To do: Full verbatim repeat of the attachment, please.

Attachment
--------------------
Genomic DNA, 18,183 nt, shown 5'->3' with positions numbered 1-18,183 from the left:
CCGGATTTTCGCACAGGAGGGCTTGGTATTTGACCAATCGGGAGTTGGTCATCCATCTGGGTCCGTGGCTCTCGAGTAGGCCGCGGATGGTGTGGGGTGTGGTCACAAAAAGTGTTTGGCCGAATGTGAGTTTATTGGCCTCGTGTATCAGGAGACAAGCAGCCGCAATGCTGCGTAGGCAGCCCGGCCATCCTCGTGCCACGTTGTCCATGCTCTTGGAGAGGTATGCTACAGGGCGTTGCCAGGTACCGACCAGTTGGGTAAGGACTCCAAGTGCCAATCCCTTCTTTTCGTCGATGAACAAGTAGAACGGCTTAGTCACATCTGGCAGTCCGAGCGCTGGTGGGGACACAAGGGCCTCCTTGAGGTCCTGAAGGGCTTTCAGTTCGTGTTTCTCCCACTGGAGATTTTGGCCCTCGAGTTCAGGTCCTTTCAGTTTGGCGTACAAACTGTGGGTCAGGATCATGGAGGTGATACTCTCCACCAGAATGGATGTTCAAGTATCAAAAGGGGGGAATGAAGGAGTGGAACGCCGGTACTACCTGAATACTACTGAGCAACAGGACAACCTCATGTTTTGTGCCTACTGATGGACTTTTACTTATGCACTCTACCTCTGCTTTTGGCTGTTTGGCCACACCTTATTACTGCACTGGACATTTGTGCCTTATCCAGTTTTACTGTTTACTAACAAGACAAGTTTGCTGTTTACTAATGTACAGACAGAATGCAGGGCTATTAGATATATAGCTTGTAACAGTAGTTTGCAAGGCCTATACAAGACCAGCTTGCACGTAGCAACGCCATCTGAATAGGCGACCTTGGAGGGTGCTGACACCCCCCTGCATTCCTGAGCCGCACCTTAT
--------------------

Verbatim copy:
Genomic DNA, 18,183 nt, shown 5'->3' with positions numbered 1-18,183 from the left:
CCGGATTTTCGCACAGGAGGGCTTGGTATTTGACCAATCGGGAGTTGGTCATCCATCTGGGTCCGTGGCTCTCGAGTAGGCCGCGGATGGTGTGGGGTGTGGTCACAAAAAGTGTTTGGCCGAATGTGAGTTTATTGGCCTCGTGTATCAGGAGACAAGCAGCCGCAATGCTGCGTAGGCAGCCCGGCCATCCTCGTGCCACGTTGTCCATGCTCTTGGAGAGGTATGCTACAGGGCGTTGCCAGGTACCGACCAGTTGGGTAAGGACTCCAAGTGCCAATCCCTTCTTTTCGTCGATGAACAAGTAGAACGGCTTAGTCACATCTGGCAGTCCGAGCGCTGGTGGGGACACAAGGGCCTCCTTGAGGTCCTGAAGGGCTTTCAGTTCGTGTTTCTCCCACTGGAGATTTTGGCCCTCGAGTTCAGGTCCTTTCAGTTTGGCGTACAAACTGTGGGTCAGGATCATGGAGGTGATACTCTCCACCAGAATGGATGTTCAAGTATCAAAAGGGGGGAATGAAGGAGTGGAACGCCGGTACTACCTGAATACTACTGAGCAACAGGACAACCTCATGTTTTGTGCCTACTGATGGACTTTTACTTATGCACTCTACCTCTGCTTTTGGCTGTTTGGCCACACCTTATTACTGCACTGGACATTTGTGCCTTATCCAGTTTTACTGTTTACTAACAAGACAAGTTTGCTGTTTACTAATGTACAGACAGAATGCAGGGCTATTAGATATATAGCTTGTAACAGTAGTTTGCAAGGCCTATACAAGACCAGCTTGCACGTAGCAACGCCATCTGAATAGGCGACCTTGGAGGGTGCTGACACCCCCCTGCATTCCTGAGCCGCACCTTAT